ATS: There certainly are risks in the export-competitiveness domain. But for most part, Pakistan’s export policy is non-inclusionary. The Pakistan Agricultural Research Council (PARC) has noted that sugar-millers pocketed over hundred billion rupees just last year by paying less than the indicative rates to farmers for their sugarcane produce.
Dynamic economies don’t compete based on subsidies, which are distortions. These distortions in the marketplace don’t benefit the poor farmer but the economic elite. If there are risks to competitiveness, these should be addressed through improved technological input, enhanced skillset levels, better yield, and progressive farming practices.
Most farmers don’t take advantage of the virtually free water they receive the way a large farmer takes. Granted, that major crops offer liquidity, and small farmers are lured by cash transactions.
Despite the substantive agricultural output, Pakistan is facing one of the biggest crises of malnutrition and stunting in the world. And the GoP is not doing anything to correct this imbalance. Therefore, I am not in favour of expanding Pakistan’s exports at the cost of 60 million people from farming families.
Thus, Pakistan needs to diversify its sources of foreign exchange; the challenge is to grow as a knowledge economy and not an agricultural economy. And a policy shift is needed immediately in that direction.
BRR: What tangible actions do you propose to encourage efficiencies in the agriculture sector? Should the indicative pricing on sugarcane be removed altogether to discourage its cultivation?
ATS: Such steps are easy to speak of. The problem is much more complex than that.
The water districts inside Pakistan do not coincide with political districts. In other words, estimates of water demand come from fictional numbers submitted to Wapda by large growers, who often cultivate different crops than they report.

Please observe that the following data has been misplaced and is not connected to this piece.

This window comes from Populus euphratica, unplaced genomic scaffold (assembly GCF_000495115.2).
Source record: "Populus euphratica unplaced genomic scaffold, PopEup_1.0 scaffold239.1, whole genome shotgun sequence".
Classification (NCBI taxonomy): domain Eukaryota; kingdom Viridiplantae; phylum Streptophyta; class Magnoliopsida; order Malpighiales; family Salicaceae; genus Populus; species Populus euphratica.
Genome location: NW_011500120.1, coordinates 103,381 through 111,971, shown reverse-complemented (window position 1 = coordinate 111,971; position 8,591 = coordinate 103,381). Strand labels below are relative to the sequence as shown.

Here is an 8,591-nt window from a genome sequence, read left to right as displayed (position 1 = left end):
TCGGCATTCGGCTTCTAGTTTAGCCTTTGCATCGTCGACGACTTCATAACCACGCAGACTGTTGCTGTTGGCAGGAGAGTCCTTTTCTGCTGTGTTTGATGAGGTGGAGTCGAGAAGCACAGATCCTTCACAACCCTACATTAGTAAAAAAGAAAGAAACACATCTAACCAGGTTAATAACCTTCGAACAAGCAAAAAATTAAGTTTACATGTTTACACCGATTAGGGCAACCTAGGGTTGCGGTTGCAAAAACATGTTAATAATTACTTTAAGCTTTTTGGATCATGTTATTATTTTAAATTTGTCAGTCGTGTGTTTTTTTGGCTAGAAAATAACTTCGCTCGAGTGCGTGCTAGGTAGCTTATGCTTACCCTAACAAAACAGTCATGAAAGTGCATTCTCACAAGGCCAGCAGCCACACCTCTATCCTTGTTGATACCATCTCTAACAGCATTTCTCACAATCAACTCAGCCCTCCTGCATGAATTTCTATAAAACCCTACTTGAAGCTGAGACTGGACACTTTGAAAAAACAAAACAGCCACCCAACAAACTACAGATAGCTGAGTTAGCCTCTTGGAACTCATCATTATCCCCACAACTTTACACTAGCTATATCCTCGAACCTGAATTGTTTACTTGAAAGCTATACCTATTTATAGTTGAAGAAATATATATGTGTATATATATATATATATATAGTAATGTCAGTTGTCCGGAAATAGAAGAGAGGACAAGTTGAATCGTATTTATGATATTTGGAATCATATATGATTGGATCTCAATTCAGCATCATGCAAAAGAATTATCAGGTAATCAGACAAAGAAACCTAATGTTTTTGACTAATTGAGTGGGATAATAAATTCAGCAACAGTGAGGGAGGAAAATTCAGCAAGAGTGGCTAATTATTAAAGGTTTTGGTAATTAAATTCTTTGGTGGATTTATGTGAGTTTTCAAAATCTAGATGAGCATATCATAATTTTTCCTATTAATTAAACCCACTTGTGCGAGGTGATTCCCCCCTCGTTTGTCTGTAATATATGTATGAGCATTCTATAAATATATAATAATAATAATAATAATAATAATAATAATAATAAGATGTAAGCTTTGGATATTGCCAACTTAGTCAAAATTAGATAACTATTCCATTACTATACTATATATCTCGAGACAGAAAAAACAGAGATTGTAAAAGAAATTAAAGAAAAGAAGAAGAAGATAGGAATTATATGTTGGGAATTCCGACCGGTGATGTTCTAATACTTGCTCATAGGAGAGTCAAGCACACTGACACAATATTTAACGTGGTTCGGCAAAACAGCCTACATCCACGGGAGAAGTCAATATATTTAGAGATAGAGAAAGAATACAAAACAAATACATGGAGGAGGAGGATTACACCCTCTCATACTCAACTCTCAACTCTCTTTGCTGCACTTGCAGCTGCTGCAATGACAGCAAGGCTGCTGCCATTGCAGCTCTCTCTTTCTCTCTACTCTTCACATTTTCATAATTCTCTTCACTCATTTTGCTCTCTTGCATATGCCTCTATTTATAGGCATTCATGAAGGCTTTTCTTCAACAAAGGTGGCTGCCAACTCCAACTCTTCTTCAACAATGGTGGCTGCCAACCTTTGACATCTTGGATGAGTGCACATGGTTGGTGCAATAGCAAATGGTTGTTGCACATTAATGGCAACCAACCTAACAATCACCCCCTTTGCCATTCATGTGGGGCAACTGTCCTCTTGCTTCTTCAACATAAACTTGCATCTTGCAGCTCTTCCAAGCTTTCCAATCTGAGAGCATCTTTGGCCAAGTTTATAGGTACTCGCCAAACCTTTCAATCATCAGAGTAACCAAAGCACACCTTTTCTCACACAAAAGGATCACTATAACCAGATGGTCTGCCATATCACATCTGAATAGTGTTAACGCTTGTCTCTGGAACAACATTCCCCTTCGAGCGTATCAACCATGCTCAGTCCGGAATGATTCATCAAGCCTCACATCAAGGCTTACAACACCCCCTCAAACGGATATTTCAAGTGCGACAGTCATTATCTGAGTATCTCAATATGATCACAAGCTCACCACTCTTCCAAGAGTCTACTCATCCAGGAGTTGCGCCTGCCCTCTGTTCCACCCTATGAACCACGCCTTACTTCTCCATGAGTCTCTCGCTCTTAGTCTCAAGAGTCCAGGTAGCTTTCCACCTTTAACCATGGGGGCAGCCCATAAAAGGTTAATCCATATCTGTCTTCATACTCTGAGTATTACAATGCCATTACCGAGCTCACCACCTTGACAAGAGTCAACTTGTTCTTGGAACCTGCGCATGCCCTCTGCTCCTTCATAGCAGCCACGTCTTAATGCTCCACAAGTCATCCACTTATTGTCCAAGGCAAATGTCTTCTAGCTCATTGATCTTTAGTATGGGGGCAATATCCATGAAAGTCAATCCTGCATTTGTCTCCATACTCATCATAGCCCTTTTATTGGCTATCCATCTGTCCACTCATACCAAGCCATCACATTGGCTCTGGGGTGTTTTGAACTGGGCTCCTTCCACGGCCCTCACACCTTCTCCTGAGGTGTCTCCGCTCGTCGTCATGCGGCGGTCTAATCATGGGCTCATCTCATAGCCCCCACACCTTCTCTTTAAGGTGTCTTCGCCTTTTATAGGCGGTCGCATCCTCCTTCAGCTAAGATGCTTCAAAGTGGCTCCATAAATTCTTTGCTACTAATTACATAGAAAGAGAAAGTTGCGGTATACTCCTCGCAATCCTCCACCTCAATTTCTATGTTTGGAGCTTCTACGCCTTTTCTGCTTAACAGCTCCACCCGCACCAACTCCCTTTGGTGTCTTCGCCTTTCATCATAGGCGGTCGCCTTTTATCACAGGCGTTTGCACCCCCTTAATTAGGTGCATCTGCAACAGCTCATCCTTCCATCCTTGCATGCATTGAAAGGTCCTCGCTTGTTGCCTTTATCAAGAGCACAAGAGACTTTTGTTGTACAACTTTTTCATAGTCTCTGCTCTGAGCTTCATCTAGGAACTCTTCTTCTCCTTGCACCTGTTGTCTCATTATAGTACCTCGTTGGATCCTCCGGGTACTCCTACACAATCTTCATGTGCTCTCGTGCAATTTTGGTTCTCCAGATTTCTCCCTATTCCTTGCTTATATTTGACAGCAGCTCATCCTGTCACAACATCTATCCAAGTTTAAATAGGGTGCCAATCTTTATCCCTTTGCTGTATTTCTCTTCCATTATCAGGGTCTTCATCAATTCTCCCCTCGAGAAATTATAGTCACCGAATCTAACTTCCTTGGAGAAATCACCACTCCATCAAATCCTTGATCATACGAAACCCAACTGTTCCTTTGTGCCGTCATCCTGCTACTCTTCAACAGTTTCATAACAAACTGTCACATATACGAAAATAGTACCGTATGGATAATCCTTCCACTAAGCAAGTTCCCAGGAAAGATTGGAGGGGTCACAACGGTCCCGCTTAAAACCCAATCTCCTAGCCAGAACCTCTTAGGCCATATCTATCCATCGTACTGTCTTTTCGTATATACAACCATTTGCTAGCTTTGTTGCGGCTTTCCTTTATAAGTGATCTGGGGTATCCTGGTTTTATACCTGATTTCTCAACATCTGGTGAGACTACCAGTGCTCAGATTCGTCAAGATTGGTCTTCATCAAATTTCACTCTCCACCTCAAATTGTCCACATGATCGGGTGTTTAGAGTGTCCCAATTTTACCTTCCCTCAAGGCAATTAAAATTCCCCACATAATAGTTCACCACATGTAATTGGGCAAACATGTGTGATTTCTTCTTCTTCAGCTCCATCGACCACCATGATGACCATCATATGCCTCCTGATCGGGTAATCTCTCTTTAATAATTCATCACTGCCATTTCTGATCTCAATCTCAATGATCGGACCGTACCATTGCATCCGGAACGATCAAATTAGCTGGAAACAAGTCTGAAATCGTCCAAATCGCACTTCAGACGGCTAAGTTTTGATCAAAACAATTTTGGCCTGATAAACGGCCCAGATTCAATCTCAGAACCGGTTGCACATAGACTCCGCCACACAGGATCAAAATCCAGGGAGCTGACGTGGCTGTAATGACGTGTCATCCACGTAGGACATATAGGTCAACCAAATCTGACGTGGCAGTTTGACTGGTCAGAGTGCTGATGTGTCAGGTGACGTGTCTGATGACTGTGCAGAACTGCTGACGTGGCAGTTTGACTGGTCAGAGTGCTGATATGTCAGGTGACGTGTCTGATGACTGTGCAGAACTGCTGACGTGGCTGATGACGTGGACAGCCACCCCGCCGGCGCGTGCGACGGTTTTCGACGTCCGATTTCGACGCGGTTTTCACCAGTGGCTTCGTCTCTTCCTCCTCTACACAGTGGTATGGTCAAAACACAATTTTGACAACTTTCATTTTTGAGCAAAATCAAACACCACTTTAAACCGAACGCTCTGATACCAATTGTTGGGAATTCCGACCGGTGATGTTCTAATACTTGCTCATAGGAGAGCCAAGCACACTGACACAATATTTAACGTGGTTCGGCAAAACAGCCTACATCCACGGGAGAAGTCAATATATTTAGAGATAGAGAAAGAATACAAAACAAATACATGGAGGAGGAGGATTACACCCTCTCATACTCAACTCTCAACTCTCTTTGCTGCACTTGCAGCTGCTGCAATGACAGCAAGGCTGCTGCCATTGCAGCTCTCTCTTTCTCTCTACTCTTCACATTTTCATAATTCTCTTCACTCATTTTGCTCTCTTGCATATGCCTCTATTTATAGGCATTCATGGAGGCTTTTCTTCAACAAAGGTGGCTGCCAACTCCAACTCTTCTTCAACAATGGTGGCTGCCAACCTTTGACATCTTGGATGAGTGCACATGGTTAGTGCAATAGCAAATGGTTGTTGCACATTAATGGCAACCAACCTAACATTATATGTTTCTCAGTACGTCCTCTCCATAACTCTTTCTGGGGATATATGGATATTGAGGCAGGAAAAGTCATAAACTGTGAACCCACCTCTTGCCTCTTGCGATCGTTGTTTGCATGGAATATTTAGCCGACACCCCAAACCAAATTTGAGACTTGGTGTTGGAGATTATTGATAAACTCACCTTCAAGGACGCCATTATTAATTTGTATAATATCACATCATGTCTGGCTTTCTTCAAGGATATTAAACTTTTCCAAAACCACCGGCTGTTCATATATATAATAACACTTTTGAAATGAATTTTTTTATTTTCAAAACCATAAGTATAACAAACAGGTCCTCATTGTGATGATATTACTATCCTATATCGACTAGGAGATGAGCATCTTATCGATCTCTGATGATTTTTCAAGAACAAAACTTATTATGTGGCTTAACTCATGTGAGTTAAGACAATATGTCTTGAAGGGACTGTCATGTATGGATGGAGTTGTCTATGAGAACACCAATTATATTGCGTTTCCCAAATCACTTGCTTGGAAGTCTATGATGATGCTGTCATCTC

The key to Pakistan’s water security and enhanced exports comes from nazims and chairmen in districts and tehsils. Why is it that accountability on SDG goals related to education and health rests on tertiary government, but control of water supply rests with Wapda? Unless the water allocation is made subservient to district government, these fictional allocations will continue.
Remember that we use flooding of the canal system for water allocation. This means that first fifty percent users get excess water by illegally widening their outlets, resulting in tail-enders receiving water in insufficient quantities. The entitlements to water are not equitably exercised; theft is built-in in the allocation system.
We are told that the current government has come in with a reform agenda. Reform maybe slow but it needs to be time-bound. Our expectation is that water pricing shall be introduced at least in Punjab by the incumbents to rationalize consumption. Water pricing can usher in a revolution by which existing elite may be check-mated. Remember, these same people are known as electables in their districts.
Second, a water-saving formula needs to be agreed between federating units, whereby agriculture’s share in the water-pie is aimed to be reduced from present 90 percent to 25 percent. Of course, getting there will take a long time.
At a bare minimum, the target for present government should be to ensure 100 percent recovery of O&M costs by the end of its tenure. If anyone is to be made to pay for the $14 billion dam, it should be large farmers who consume most water without paying a dime!
Let me give you another example of how the rigged system can be corrected. Under the present system, lentils and pulses (legumes) are imported at the beginning of cultivation season every year, discouraging domestic growers. Chickpeas are mostly imported from Australia! It is so because vested interest buys influence with the government and control the external trade policy.
The government should introduce market-based pricing mechanisms to encourage domestic production of lentils and pulses. These are very high in protein and can help address the stunting and malnutrition problem. This will also ensure that farmers are weaned away from cultivating water-intensive crops to planting legumes instead. If the farming-sector subsidies cannot be removed altogether, they should at least be phased out from sugarcane, cotton and rice and introduced in crops which are less water-intensive, have higher nutritional value and shall help in poverty alleviation.
BRR: Another agricultural commodity with high protein factor is meat from livestock. In recent years, we have seen mushrooming of processed meat businesses oriented towards halal-meat export markets. Yet, studies show that livestock has a much higher water footprint per dollar value of output, compared to any water-intensive crop. In view of your advocacy for water conservation, what should be the state policy on livestock and export-meat industry?